Leeuwenhoek spent most of this letter responding to other researchers.
The first was a "certain author" that Alle de Brieven / Collected Letters noted was probably Charles Drelincourt. His book De foeminarvm ovis, tam intra testiculos & uterum quàm extra had been printed by Leiden bookseller Daniel van Gaesbeeck in 1684, the same year that Gaesbeeck printed six of Leeuwenhoek's letters, though not this one. In 1687, Gaesbeeck printed a second enlarged edition of De foeminarvm ovis.
I am well aware that there are some who utterly repudiate my ideas concerning generation. Thus a certain author recently published a small volume in which he enumerates seventy authors, all of whom had stated that all embryos, both of man and of beast, come from an egg, without the author of the book committing himself to any considered statement of opinion on the matter; so that he only shows that he has read a great deal about anatomy, and has remembered much of it.
Leeuwenhoek put such importance on primary evidence -- what he could see -- that he gave little credibility to those who relied on the writings of others. This case was different, however, because he knew that Drelincourt knew better. Not only had Drelincourt been to Leeuwenhoek's house and seen evidence to the contrary of what he wrote. But he lied about it, though Leeuwenhoek charitably ascribed it to a faulty memory.
But when he came to speak of me personnally, he let it seem to the world that his memory was not great; for he said: ‘I do not know that man’; yet there were some among his audience who knew very well that he had visited me in my house in this city to acquaint himself with my speculations and to view what there was to be seen.
I also know that the few authors I have read on the subject, and many other learned men, several of whom are experienced in anatomy, with whom I have spoken, have always declared that no male seed, whether from man or beast, enters the womb. They all say that it has never been found there, and that only a vapor from the male seed penetrates into the womb and that it is this which effects fecundation.
After explaining that opposing view, he gave his response.
As for me, I have always been convinced of the contrary, and have always felt certain that the male seed itself is discharged into the womb, and that this is the reason why the male genitals of many animals must be long and thin, so that the seed may be carried right up to the womb and discharged into it.
He referred to his discussion with another leading authority, Nehemiah Grew, who himself referred to William Harvey.
I well remember that Mr. Nehemias Grew, Secretary of the Royal Society, when writing to me a few years ago, used the following words:
"For our Harvey, who absolutely denies (Lib. de Generat. Animal.) ever having found male sperm in the matrix, cut up immediately after copulation; and your Dr. De Graff, in the book De mulierum organis, has boldly established that the male sperm is nothing but the vehicle of a certain Sal Volatile or like spirit, impressing on the conception, i.e. the ovum of the woman, the perception of life (contactum vitalem)."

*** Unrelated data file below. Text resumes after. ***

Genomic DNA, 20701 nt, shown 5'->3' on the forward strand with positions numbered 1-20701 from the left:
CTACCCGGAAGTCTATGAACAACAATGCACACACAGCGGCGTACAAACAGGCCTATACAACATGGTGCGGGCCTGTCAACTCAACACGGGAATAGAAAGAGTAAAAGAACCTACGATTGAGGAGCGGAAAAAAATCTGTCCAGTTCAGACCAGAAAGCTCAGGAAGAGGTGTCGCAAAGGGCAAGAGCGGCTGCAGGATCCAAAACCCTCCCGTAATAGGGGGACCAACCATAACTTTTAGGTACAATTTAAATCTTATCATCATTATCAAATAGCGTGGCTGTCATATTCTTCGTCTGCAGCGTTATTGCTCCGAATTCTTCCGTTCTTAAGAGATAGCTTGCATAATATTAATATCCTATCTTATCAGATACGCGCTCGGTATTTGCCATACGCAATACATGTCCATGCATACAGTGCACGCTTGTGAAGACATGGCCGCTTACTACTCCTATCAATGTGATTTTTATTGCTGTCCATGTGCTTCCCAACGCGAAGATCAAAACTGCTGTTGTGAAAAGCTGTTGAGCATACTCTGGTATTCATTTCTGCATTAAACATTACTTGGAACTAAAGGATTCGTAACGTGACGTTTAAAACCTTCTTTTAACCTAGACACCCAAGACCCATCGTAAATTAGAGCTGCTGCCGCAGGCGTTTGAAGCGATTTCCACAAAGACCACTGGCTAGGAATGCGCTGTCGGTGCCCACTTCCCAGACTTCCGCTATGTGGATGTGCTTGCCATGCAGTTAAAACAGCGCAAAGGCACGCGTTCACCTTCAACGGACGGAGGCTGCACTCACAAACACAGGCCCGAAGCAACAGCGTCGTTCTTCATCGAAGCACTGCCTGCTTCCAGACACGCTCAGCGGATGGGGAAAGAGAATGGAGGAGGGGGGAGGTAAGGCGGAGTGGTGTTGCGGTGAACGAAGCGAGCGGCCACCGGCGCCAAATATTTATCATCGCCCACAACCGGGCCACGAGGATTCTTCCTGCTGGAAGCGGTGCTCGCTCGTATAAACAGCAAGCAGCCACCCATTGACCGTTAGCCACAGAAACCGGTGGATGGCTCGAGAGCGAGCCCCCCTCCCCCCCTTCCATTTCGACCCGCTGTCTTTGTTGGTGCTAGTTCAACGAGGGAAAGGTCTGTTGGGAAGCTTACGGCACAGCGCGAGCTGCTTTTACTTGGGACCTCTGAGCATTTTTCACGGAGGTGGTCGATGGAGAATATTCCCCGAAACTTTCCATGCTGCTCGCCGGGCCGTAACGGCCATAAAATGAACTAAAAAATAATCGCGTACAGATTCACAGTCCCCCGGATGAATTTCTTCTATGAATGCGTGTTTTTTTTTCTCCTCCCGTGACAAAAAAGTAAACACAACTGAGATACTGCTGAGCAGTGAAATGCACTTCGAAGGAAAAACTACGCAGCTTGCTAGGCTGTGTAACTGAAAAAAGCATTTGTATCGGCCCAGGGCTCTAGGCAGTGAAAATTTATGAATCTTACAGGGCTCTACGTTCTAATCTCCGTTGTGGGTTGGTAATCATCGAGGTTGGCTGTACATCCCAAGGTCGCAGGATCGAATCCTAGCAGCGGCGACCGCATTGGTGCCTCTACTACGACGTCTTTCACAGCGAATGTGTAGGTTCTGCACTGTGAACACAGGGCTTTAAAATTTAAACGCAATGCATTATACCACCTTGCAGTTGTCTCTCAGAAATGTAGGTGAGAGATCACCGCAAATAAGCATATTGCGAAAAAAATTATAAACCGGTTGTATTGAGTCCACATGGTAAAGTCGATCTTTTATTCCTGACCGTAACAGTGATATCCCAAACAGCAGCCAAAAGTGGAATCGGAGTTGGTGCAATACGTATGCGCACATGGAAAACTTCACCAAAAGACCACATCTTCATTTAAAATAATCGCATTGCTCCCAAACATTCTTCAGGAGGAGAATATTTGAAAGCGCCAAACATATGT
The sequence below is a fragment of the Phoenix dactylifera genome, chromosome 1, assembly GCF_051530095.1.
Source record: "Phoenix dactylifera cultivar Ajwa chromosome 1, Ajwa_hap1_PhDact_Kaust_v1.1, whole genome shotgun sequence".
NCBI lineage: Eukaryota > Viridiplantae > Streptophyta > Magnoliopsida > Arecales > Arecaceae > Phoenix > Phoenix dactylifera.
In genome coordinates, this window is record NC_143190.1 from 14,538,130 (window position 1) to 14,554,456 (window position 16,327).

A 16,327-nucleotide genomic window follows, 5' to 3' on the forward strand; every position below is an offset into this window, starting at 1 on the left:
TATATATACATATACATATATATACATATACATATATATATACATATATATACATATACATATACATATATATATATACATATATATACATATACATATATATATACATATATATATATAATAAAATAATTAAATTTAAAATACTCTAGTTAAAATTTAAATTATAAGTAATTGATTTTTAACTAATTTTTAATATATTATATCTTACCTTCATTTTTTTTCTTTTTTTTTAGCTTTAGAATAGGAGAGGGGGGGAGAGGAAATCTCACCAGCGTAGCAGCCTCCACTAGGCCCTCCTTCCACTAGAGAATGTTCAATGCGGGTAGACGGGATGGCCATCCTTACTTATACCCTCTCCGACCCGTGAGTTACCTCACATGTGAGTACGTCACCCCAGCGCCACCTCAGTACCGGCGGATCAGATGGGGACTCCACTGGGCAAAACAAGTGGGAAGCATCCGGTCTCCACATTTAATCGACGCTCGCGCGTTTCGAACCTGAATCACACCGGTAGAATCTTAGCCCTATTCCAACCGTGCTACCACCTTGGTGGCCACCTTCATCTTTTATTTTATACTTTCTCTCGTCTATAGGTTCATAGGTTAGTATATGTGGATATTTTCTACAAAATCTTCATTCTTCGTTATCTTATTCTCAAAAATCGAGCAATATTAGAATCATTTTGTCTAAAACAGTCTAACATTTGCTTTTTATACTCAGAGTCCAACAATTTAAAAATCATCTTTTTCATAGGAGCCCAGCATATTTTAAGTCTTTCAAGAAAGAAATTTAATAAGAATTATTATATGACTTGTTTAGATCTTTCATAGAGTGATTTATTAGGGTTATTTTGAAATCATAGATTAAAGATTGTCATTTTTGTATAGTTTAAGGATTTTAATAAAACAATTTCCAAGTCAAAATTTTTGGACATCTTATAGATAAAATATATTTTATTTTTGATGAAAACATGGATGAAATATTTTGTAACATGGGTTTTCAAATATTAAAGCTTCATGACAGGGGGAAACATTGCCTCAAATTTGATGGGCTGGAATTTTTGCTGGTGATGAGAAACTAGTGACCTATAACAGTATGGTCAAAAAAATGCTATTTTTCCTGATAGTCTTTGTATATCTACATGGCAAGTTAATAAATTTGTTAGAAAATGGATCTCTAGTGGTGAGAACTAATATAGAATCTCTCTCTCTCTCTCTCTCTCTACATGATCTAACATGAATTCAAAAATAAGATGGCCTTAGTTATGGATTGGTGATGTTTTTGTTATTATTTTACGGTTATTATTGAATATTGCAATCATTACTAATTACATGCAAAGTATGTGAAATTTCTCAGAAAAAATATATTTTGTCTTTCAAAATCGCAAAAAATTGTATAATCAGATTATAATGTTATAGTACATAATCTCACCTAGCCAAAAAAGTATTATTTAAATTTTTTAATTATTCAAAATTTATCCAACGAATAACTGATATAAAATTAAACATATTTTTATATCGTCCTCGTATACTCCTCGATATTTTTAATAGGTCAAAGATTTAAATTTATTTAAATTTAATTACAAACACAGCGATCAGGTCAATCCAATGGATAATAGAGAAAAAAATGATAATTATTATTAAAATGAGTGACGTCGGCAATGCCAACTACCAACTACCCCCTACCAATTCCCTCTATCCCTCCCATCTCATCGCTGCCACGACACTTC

Leeuwenhoek then defended his observations. If he saw it, it must be true.
But let our author add his witness to his seventy authors; nay, let him (if he can and will) produce seventy times seventy more, all of whom uphold the ovary or egg-nest theory, and contend that the male seed is not discharged into the womb, I maintain that every one of them has erred, and that all still err who say that both man and beast come forth from eggs, and that male seed does not enter the womb. Nay, I say that this is one of the silliest propositions current among physicians.
He did not just speak poorly of them, he went on to recount yet another observation affirming what he had been seeing and reporting for years.
Johannes van Dueren
The second researcher whom Leeuwenhoek responded to in this letter was Johannes van Dueren, a medical doctor and ex-magistrate from Gorichem, near Rotterdam. He contributed short pieces to Stephen Blankaart's Collectanea medico-physica, oft Hollands jaar-register der genees- en natuur-kundige aanmerkingen, published periodically from 1680 to 1688. The "Cent. 5" that Leeuwenhoek refers to is Centuria V for the year 1681. Van Dueren's short paragraph on Leeuwenhoek is titled Wondere dingen in yders aard (Wondrous things in everyone's nature.)
I recently came across a small volume entitled Collectanea Medico Phisical, in which the following sentence occurs on page 8, Cent. 5.
"Most amazing of all, however, is that our learned Cornelis Bontekoe cites the ever curious Leeuwenhoek as asserting that human sperma is replete with small babies, and so likewise in other animals, each according to its kind."
He was referring to the famous "tea doctor" who had lived in Leiden until 1681. Leeuwenhoek wrote about Bontekoe with some irritation.
It is true that Mr. Bontekoe has often visited me in company with others; but never have I told him or anyone else in the world that the human semen is full of small babies.
What I did say was that it is full of living little animals or tiny worms which have long tails, and I have occasionally shown a drawing of their structure. For, just as we have no reason to say that some worms, while they are still swimming in water, are flying creatures, though creatures with wings will eventually emerge from them; or that the pip or core of an apple is a tree, though a tree will grow from it; it would be equally wrong to assert that the little worms in the human sperm are small babies, even though a child is formed from such a small worm.
I must say that I feel most aggrieved at the way my arguments are distorted or maliciously misrepresented, and worse still that, by being thus committed to print, they gain common currency.